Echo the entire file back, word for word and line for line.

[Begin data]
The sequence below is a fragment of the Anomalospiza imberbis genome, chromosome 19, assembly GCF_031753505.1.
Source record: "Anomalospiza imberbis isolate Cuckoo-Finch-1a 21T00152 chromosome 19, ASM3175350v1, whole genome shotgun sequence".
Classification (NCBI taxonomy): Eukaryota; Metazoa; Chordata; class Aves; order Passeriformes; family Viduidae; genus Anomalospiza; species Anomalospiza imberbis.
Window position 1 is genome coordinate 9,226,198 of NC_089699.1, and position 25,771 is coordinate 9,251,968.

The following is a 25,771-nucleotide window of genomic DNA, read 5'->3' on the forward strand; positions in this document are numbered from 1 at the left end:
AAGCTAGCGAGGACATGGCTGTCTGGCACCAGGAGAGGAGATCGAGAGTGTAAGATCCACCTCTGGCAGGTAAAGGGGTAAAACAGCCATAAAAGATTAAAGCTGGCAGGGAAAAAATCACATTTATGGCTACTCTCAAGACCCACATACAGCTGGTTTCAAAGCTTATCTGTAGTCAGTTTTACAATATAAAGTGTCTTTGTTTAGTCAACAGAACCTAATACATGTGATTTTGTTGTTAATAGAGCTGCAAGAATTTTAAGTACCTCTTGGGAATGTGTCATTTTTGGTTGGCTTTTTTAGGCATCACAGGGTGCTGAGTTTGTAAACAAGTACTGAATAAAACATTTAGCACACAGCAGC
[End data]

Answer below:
The sequence below is a fragment of the Anomalospiza imberbis genome, chromosome 19, assembly GCF_031753505.1.
Source record: "Anomalospiza imberbis isolate Cuckoo-Finch-1a 21T00152 chromosome 19, ASM3175350v1, whole genome shotgun sequence".
Classification (NCBI taxonomy): Eukaryota; Metazoa; Chordata; class Aves; order Passeriformes; family Viduidae; genus Anomalospiza; species Anomalospiza imberbis.
Window position 1 is genome coordinate 9,226,198 of NC_089699.1, and position 25,771 is coordinate 9,251,968.

The following is a 25,771-nucleotide window of genomic DNA, read 5'->3' on the forward strand; positions in this document are numbered from 1 at the left end:
AAGCTAGCGAGGACATGGCTGTCTGGCACCAGGAGAGGAGATCGAGAGTGTAAGATCCACCTCTGGCAGGTAAAGGGGTAAAACAGCCATAAAAGATTAAAGCTGGCAGGGAAAAAATCACATTTATGGCTACTCTCAAGACCCACATACAGCTGGTTTCAAAGCTTATCTGTAGTCAGTTTTACAATATAAAGTGTCTTTGTTTAGTCAACAGAACCTAATACATGTGATTTTGTTGTTAATAGAGCTGCAAGAATTTTAAGTACCTCTTGGGAATGTGTCATTTTTGGTTGGCTTTTTTAGGCATCACAGGGTGCTGAGTTTGTAAACAAGTACTGAATAAAACATTTAGCACACAGCAGC